• Give employees a chance to showcase their skills and talents
  • Develop existing skills
  • Offer career advancement opportunities
  • Offer periodic raises


A Lousy Culture

There’s also the issue of culture. According to the same article on Forbes, “Employees who give their work culture low marks are nearly 15% more likely to think about a new job than their counterparts.” If your culture stinks, don’t expect many workers to stick around for the long haul.

Fortunately, there are several ways to improve your culture. Some examples include:

  • Hold team chemistry-building events (e.g. company outings, recreational activities, etc.)
  • Reward consistent production
  • Be sensitive to the needs of employees and accommodate them whenever possible
  • Offer flexible scheduling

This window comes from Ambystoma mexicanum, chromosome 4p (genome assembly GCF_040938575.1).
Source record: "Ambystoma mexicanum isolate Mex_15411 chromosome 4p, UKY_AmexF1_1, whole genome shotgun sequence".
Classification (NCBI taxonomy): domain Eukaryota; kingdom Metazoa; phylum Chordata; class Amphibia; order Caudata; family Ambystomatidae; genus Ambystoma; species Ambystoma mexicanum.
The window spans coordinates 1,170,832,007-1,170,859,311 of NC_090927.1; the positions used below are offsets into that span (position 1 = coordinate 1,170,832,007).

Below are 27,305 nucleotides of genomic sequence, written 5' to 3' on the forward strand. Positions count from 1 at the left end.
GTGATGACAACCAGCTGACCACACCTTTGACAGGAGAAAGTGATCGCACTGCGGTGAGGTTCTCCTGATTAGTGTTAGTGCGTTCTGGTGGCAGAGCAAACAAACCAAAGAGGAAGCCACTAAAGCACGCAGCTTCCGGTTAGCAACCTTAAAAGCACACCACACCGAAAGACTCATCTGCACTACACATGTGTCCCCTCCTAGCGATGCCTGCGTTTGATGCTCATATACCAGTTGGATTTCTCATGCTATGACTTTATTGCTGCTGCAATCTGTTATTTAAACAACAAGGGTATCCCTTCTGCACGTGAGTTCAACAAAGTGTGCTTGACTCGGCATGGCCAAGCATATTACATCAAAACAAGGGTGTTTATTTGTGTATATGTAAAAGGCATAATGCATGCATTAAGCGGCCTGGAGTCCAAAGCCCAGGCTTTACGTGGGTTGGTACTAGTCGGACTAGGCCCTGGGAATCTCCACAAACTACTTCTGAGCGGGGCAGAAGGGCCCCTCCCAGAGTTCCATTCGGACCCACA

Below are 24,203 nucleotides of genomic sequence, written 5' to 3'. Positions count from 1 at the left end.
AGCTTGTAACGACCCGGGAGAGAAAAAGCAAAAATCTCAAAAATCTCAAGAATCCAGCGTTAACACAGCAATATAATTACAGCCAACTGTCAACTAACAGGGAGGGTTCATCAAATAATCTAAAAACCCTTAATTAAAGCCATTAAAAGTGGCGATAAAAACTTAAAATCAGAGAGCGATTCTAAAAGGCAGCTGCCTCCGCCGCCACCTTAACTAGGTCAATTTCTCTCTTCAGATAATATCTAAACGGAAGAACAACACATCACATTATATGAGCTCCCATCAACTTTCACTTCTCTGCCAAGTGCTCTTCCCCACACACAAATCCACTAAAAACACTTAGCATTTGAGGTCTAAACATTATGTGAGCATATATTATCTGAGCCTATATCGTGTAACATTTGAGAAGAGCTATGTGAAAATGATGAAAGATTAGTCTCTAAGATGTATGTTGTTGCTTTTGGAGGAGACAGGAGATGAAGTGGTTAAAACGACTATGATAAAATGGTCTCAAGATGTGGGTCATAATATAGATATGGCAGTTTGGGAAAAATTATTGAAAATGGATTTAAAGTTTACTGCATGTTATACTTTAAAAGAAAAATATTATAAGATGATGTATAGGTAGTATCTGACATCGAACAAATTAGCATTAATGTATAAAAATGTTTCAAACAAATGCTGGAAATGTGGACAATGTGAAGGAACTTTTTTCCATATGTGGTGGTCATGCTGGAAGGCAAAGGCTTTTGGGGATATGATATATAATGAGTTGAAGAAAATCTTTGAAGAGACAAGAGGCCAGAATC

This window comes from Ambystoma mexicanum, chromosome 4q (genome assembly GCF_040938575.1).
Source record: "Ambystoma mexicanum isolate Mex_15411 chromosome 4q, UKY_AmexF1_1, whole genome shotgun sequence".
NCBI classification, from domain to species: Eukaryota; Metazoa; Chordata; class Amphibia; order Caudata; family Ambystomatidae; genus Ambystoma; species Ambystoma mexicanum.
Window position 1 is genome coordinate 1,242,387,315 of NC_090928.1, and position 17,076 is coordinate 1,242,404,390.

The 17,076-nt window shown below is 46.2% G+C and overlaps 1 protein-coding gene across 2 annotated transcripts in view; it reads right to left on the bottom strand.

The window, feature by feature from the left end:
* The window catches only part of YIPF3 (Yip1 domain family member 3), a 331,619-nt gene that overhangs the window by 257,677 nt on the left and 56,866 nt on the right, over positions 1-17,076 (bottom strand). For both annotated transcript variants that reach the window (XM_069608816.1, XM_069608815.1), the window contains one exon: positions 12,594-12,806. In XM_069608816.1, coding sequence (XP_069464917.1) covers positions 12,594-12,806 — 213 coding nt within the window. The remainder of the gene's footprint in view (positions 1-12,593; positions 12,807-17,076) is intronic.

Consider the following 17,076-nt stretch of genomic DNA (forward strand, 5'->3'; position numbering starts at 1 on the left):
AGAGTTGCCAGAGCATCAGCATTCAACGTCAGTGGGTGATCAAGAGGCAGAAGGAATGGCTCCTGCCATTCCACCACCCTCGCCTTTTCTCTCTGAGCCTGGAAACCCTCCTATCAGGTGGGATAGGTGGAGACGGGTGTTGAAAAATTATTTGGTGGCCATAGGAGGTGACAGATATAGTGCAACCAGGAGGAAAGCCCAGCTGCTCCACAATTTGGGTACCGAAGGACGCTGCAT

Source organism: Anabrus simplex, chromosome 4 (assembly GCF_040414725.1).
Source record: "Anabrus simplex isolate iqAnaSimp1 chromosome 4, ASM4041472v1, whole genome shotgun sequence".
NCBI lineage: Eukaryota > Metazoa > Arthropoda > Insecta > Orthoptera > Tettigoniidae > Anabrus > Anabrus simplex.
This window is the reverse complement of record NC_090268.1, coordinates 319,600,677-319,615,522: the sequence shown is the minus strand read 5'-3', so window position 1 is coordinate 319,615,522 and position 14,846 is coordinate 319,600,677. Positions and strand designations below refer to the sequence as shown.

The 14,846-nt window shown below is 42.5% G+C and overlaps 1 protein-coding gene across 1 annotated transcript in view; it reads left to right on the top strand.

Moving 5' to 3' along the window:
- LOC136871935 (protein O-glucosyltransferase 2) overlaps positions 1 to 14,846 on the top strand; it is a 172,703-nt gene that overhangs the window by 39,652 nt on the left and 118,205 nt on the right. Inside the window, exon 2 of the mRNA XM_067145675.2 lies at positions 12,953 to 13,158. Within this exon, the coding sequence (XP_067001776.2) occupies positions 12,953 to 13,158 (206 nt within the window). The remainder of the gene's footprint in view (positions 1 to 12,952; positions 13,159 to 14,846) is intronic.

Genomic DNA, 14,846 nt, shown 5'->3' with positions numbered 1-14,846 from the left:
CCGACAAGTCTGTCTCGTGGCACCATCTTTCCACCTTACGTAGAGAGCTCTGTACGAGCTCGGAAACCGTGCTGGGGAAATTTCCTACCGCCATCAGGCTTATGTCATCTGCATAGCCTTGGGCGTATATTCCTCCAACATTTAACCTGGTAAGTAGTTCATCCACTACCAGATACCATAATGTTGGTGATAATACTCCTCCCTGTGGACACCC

If your turnover rate is too high, it’s something you should address right away. Understanding the most common reasons people quit puts you in a better position to minimize employee turnover and build a strong foundation of loyal workers.




Top 5 Reasons Your Business Should Sponsor Community Events

At some point, many businesses are presented with an opportunity to sponsor a community event in their area. Some examples could include a charity event, cultural event or local fundraiser. While you may be reluctant initially because of the financial and time investment involved, there are several reasons to sponsor that can have a positive impact on your business.


1. Great Publicity